The mere fact that a partnership ultimately benefits from a contract made by a partner in his own name does not create a partnership obligation. Willis v. Hill, 19 N.C. 231; Queen City Petroleum Products Co. v. Norwood-Hyde Park Bank Trust Co., 197 N.E. 357; Lemon v. Montgomery, 288 P.2d 407; Bank of America Nat. Trust Savings Assn. v. Kumle, 160 P.2d 875; First State Bank of Riesel v. Dyer, 254 S.W.2d 92; Partnership, 40 Am. Jur. sec. 149, 68 C.J.S. sec. 146.

Partnership contracts are not usually made in the names of the individual partners. The usual way for a partnership to indicate its liability for money borrowed is to execute the note in its name. Since the note here sued on was not executed in the name of the partnership, plaintiff had the burden of showing defendants Keel had authorized the transaction. We find nothing in the testimony of plaintiff or defendants Elks to warrant a finding that defendants Keel had authorized Elks, in their individual names, to borrow for the partnership.

Plaintiff does not, however, limit his claim of partnership liability to the facts testified to by him and Elks. He alleged an original partnership indebtedness of $4,000 evidenced by two notes of $2,000 each, a payment of $1,371.85 by Hite, receiver of Friendly Furniture Company, on the partnership indebtedness of plaintiff, which payment he applied as a credit on one of the notes.

Defendants Keel admitted the allegation that Hite, receiver, had paid plaintiff $1,371.85.

To show partnership liability for the sum sued for, plaintiff offered in evidence the judgment roll in a civil action instituted in Pitt County on 22 February 1960 entitled "Robert Elks and wife, Jessie B. Elks Against R. V. Keel and wife, Bertha C. Keel." The record consisted of (1) summons showing service 23 February 1960, (2) complaint alleging plaintiffs and defendants had since January 1949, as partners, conducted a retail furniture business under the firm of Friendly Furniture Company, that the partnership was indebted to various creditors and was without funds to meet its obligations, that a receiver should be appointed, and the partnership dissolved; (3) an order made 23 February 1960 with the consent of defendants Keel appointing Hite as receiver of the partnership assets; (4) a consent order for the sale of partnership assets and for notice to creditors to file within the time fixed their claims against the partnership; (5) an affidavit of plaintiff asserting that the partnership was indebted to him in the sum of $4,000, which indebtedness was evidenced by the two notes here sued on; (6) report of the receiver filed 12 September showing (a) expenses of the receivership, (c) "claims filed with receiver having no preference," (d) claims filed which the receiver disallowed.

The receiver reported the partnership was indebted to plaintiff in the sum claimed. On 11 November 1960 an order was entered approving and confirming the report of the receiver with directions to disburse the funds in his hands in the manner set out in his report.

On 14 November 1960 the receiver filed his report showing his disbursements as directed by the court. Included in his disbursements was the sum of $1,371.85 paid plaintiff. The amount paid unsecured creditors was 34.2963% of their claims. This report was received, approved, and the receiver discharged.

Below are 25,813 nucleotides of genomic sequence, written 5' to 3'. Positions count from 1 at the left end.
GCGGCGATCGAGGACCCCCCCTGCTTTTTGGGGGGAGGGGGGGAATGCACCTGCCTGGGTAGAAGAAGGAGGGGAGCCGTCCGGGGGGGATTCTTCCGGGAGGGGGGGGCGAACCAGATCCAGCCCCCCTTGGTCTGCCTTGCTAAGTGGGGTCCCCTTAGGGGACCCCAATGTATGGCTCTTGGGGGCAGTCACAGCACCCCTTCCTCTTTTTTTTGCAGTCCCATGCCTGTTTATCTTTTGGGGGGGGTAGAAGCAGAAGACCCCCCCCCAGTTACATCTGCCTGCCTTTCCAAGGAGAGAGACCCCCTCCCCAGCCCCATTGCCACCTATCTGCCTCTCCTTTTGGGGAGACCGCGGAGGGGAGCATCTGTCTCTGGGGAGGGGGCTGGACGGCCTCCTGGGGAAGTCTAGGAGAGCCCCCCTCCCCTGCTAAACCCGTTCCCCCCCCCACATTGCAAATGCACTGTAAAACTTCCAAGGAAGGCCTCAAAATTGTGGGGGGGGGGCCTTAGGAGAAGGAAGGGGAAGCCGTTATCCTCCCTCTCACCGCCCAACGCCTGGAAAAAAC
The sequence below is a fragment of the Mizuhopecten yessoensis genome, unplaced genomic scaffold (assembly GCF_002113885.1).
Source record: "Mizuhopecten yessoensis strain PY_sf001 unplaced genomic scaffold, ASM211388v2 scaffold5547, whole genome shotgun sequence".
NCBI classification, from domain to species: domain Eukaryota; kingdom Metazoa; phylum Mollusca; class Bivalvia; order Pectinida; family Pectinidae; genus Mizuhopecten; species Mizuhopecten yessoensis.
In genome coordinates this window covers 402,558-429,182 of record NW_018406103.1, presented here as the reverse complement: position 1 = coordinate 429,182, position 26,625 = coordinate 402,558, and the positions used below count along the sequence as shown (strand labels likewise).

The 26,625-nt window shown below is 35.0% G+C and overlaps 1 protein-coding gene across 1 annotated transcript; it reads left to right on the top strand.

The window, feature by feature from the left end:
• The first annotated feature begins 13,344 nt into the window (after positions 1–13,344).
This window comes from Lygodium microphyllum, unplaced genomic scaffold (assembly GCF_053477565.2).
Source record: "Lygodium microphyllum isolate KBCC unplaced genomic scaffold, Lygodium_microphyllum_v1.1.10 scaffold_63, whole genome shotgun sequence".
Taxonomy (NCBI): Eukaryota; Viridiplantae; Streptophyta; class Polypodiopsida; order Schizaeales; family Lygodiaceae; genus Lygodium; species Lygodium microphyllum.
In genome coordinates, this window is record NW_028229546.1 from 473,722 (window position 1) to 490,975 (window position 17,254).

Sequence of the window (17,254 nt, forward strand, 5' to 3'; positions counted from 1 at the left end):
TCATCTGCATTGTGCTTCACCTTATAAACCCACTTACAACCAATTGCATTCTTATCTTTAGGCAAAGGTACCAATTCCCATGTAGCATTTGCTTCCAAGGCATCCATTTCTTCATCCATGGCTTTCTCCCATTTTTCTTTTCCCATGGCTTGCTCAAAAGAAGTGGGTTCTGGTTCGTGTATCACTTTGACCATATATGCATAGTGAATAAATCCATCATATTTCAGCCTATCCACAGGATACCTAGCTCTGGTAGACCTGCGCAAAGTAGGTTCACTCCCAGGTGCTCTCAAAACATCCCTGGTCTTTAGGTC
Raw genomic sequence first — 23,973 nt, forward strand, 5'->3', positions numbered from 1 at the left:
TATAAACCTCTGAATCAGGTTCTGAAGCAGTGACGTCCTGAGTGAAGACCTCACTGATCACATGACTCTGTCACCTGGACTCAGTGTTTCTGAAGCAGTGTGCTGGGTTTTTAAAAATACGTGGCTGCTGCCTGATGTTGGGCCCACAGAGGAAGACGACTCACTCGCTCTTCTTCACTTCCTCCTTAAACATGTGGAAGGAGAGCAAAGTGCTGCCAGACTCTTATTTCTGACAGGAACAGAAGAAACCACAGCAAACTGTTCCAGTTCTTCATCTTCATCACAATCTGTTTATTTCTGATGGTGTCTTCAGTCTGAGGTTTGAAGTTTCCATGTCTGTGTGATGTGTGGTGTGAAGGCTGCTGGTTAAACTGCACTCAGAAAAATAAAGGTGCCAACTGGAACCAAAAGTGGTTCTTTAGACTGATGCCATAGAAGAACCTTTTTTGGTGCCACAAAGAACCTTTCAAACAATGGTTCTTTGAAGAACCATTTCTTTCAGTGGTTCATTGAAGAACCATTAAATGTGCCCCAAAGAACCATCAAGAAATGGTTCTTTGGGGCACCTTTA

When a partner seeks a dissolution of a partnership and with the consent of the other partners a receiver is appointed to take possession of partnership assets for distribution to the parties entitled thereto, the law contemplates a judicial determination of the liabilities of the partnership. Until the liabilities of the partnership have been determined there can be distribution to the partners. G.S. 59-70; Lackner v. McKechney, 252 F. 403; Thompson v. Thompson, 142 N.E.2d 265; Carter v. Carter, 24 So.2d 759.

When the court so directs, creditors must file and prove their claims or be barred. G.S. 1-507.6; Surety Corp. v. Sharpe, 233 N.C. 83, 62 S.E.2d 501. The receiver must "pass upon and allow or disallow" the claim. He must report his findings to the court. Any interested party may by exception to the receiver's report challenge his findings. The validity of the claim so asserted must then be determined by the court. G.S. 1-507.7. A partner individually liable for partnership debts, if the partnership assets are insufficient to discharge the claim, is unquestionably an "interested person" who may challenge the validity of the asserted partnership obligations. Surety Corp. v. Sharpe, 232 N.C. 98, 59 S.E.2d 593; 68 C.J.S. pp. 991-2.

It has been held that where the partnership assets are insufficient to discharge the partnership obligations, claimant may, in the proceeding in which the receiver was appointed, have judgment against the individual partners for the balance of his claim. Lackner v. McKechney, supra.

Plaintiff did not move in the action instituted in Pitt County for the dissolution of the partnership for a judgment against the individual partners for the balance owing the him after crediting on his claim the payment made by the receiver. We need not decide whether the complaint is sufficient to allege a judicial determination of partnership liability. Defendants' failure to except to the the receiver's finding that the partnership was liable to plaintiff for the full $4,000 may be shown as an admission that the partnership was either originally liable because the partners had authorized defendants Elks to execute the note, or, if they had not originally authorized the execution of the note, the partnership had thereafter ratified the act of Elks in borrowing in his own name for the benefit of the partnership. Here the plaintiff did not rely on the judgment roll which he offered as an estoppel. He used it as an admission, and evidentiary matter. Parties are not required to plead evidentiary matters. "The purpose of the complaint is to allege the substantive and constituent facts of the cause of action, not narrate the evidence supporting them." Thomas Howard Co. v. Insurance Co., 241 N.C. 109, 84 S.E.2d 337; Daniel v. Gardner, 240 N.C. 249, 81 S.E.2d 660; Foust v. Durham, 239 N.C. 306, 79 S.E.2d 519; Thorpe v. Parker, 199 N.C. 451, 154 S.E. 674; Stancill v. James, 126 N.C. 190.

Reversed.


Summaries of

Brewer v. Elks

Supreme Court of North Carolina
Nov 1, 1963
133 S.E.2d 159 (N.C. 1963)
Case details for

Brewer v. Elks

Case Details

Full title:HENRY P. BREWER v. ROBERT ELKS, JESSIE B. ELKS, R. V. KEEL, AND BERTHA C…

Court:Supreme Court of North Carolina

Date published: Nov 1, 1963

Citations

133 S.E.2d 159 (N.C. 1963)
133 S.E.2d 159